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G20 Summit Marks Another Step in India’s Steady Global Rise

Michael “MJ” King
Staff Writer

The long-held ground in which the US has rooted its economic and military hegemony has begun to tremble, and the rumbles of potential military conflict may soon escalate. The People’s Republic of China has challenged the United States’ global influence and economic power during the past decade. The fumes of tension have grown between the two superpowers, and a volatile trade war has flared both superpowers’ contest for geopolitical supremacy. Within this melting pot, the lava streams of stagnation and decline oscillate within the inner arteries of both nations. Whether this volcano erupts through economic means or all-out warfare, one country in the East stands to emerge from the ashes: India.

In 2021, India overtook the United Kingdom’s GDP, becoming the world’s 5th largest economy. This year, India landed an unmanned probe on the moon, becoming just the fourth nation to do so, something their former overlords have yet to accomplish. The British may have been the Empire on which the Sun never set, but India has symbolically eclipsed its ex-colonizer’s shadow. India is not merely gazing at the stars in the sky but reaching for them.

The primary stars India hopes to capture now are just beyond the Himalayas, on the emblem of its chief opponent in East Asia, China. The tides of demographics have shifted in India’s favor and are slowly awakening a sleeping giant. In June of 2023, India became the world’s most populous country, weighing in at 1.5 billion people, compared to China’s 1.4 Billion. According to the UN, the median age in India is just 28.5, as opposed to China’s 38.4; this means half of India’s population is under 30!

However, this also means that the government must invest in education, healthcare, and job opportunities to ensure this population can become a significant force for progress and innovation in the coming decades. A young and large population is excellent, but if they aren’t producing goods and services, this demographic will eventually lose value. Unfortunately, young people in India have been moving to more well-developed countries due to more advanced technologies, education, a standard of living, and more income. India has a lowly 28% productivity rate compared to China’s 48%. Simply put, less than 3 out of 10 persons in India actively contribute to the economy, which is not a recipe for success.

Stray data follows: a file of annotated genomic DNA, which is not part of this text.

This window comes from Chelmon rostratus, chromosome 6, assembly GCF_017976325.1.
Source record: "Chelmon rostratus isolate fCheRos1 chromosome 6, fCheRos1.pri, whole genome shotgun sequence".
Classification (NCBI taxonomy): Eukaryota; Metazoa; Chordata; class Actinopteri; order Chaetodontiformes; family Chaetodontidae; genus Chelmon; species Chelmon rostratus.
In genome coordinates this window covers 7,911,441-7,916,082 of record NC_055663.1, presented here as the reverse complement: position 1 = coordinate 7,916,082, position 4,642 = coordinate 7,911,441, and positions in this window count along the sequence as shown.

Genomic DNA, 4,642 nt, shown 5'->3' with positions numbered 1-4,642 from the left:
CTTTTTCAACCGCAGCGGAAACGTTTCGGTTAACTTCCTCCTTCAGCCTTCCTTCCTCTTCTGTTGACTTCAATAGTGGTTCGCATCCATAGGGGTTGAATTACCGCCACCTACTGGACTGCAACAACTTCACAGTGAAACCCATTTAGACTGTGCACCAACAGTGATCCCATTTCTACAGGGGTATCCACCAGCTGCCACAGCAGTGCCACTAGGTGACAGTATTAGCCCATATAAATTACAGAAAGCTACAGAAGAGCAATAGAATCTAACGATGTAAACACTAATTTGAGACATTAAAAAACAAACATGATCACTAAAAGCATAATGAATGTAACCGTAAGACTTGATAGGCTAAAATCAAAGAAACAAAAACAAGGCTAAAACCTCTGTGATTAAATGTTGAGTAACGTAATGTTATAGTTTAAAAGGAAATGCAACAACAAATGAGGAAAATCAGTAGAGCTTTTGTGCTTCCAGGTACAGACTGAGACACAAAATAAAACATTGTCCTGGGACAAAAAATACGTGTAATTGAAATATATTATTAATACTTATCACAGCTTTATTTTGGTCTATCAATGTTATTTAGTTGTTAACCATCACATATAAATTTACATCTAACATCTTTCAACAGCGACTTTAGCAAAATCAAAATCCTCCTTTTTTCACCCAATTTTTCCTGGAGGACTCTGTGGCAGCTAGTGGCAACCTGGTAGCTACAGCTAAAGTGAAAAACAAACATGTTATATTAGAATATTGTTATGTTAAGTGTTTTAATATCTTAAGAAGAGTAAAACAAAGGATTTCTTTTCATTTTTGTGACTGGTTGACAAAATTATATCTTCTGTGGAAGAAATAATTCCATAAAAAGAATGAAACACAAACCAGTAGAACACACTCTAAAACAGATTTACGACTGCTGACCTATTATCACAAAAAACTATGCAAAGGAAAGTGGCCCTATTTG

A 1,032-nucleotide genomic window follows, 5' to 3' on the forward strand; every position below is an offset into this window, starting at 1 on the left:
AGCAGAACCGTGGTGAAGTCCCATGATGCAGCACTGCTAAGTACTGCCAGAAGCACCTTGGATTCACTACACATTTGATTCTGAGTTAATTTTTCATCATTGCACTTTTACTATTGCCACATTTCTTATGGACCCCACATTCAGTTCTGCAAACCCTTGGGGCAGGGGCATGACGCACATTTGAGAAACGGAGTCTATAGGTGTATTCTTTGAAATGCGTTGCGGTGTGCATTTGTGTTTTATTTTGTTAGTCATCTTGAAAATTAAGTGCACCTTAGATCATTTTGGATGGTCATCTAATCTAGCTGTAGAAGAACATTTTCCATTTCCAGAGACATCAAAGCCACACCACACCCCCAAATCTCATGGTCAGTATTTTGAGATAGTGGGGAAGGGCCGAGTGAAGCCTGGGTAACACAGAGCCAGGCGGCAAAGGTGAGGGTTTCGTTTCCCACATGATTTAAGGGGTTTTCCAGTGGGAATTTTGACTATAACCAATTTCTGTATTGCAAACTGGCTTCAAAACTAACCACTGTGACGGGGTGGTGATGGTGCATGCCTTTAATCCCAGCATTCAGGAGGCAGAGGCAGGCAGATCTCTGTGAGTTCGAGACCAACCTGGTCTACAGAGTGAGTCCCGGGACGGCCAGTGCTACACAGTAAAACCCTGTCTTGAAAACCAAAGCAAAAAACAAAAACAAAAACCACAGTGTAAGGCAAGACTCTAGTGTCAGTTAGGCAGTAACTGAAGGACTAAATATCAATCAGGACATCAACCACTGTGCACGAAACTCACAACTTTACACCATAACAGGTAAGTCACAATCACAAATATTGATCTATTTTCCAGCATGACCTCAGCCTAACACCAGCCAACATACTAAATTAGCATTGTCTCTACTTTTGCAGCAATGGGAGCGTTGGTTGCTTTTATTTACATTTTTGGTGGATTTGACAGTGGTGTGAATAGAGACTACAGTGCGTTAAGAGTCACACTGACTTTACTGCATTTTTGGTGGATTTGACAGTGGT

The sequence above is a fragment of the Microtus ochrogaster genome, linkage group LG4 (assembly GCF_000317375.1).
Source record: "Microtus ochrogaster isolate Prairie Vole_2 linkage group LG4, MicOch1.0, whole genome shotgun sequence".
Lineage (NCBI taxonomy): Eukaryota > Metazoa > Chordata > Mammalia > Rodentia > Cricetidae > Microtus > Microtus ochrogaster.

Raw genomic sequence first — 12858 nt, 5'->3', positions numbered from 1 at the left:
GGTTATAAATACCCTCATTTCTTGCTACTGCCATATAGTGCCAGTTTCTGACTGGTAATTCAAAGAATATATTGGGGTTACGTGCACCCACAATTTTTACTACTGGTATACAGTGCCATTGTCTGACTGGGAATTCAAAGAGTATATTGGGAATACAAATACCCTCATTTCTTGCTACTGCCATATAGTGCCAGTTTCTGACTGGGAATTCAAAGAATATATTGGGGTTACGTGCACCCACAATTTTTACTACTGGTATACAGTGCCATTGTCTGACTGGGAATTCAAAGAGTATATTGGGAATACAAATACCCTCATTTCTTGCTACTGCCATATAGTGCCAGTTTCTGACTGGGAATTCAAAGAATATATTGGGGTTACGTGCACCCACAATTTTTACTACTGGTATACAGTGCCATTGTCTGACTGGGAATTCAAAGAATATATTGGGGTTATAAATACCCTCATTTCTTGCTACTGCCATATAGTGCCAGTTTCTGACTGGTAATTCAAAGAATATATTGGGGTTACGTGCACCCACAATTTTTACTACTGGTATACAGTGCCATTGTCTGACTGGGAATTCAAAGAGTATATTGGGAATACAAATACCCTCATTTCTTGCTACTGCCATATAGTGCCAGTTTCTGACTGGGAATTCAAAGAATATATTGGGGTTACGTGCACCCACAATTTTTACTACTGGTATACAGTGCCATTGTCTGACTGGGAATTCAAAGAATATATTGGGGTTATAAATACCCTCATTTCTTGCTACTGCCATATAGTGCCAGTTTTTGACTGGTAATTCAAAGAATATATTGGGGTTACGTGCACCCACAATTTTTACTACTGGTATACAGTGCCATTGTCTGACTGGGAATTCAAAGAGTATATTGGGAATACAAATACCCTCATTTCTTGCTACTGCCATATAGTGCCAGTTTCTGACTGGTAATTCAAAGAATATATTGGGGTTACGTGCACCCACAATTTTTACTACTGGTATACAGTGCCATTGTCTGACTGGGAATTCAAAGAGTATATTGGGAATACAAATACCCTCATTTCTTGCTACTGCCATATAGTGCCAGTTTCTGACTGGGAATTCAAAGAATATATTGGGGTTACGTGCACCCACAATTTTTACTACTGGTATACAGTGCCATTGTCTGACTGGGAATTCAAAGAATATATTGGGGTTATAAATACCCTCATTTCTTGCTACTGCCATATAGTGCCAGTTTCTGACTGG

So, how does India get out of this issue? Two words. Foreign Investment. Over the last year, India placed third in foreign investments, growing a staggering 10%. The United States and the United Kingdom were the only two nations that surpassed India. In a decade dominated by investments in the Chinese market, India beating out their Eastern rivals is a sign of things to come. With fresh new capital arriving in the country, India is poised to take advantage of its young and vibrant people, who will be the engine that drives the country’s growth and development.

The first G20 Summit hosted in India marks an important milestone in the country’s development. (Photo courtesy of Reuters)

In the first G20 Summit hosted by India, the nation came out not guns, but words blazing. Up first on the agenda was not India’s interest but the world’s, carefully crafting a joint statement about the ongoing conflict in Ukraine. India demonstrated its ability to tussle with many friendly, hostile, or neutral opinions on Ukraine, condemning the “human suffering and adverse repercussions of the conflict in Ukraine on global food and energy security.” Regardless of personal stances, India did not push down the tips of justice. They did recognize the recklessness of Russia’s invasion so as not to hinder their negotiations with the West. However, to avoid potential backlash from Russia and China, they chose not to condemn the conflict openly. As the old French statesman Talleyrand once said, “Ah, the bells, ‘we’ are winning [and] I’ll tell you who ‘we’ are tomorrow.”

In doing so, India was able to strike a deal with the West on a continental spanning railroad, reaching from the Himalayas to the borders of the EU. As Saudi-Indian ties grow closer, this will grant India access to vast resources in the Middle East, which they can use to continue to rise through the economic ranks.

Guns, bullets, and steel do not dictate 21st-century warfare. Instead, economic might, strategic alliances, and international courtier-ship determine winners and losers, and no country has stroked the violin strings of the global power game better than India. The question for India is not if they have the potential to become a powerhouse but how. India understands that taking too far a seat on the jury of judgment in either direction is outside their geopolitical interests. Instead, the nation is simply monitoring both sides, understanding them, and allowing them to immerse themselves in conflict. Companies from aboard are as interested in maximizing India’s potential as the Indian government is, and incentivizing businesses, developing power plants, factories, machinery, technology, and opportunity can propel India past their Chinese competitors and, eventually, challenge the United States.

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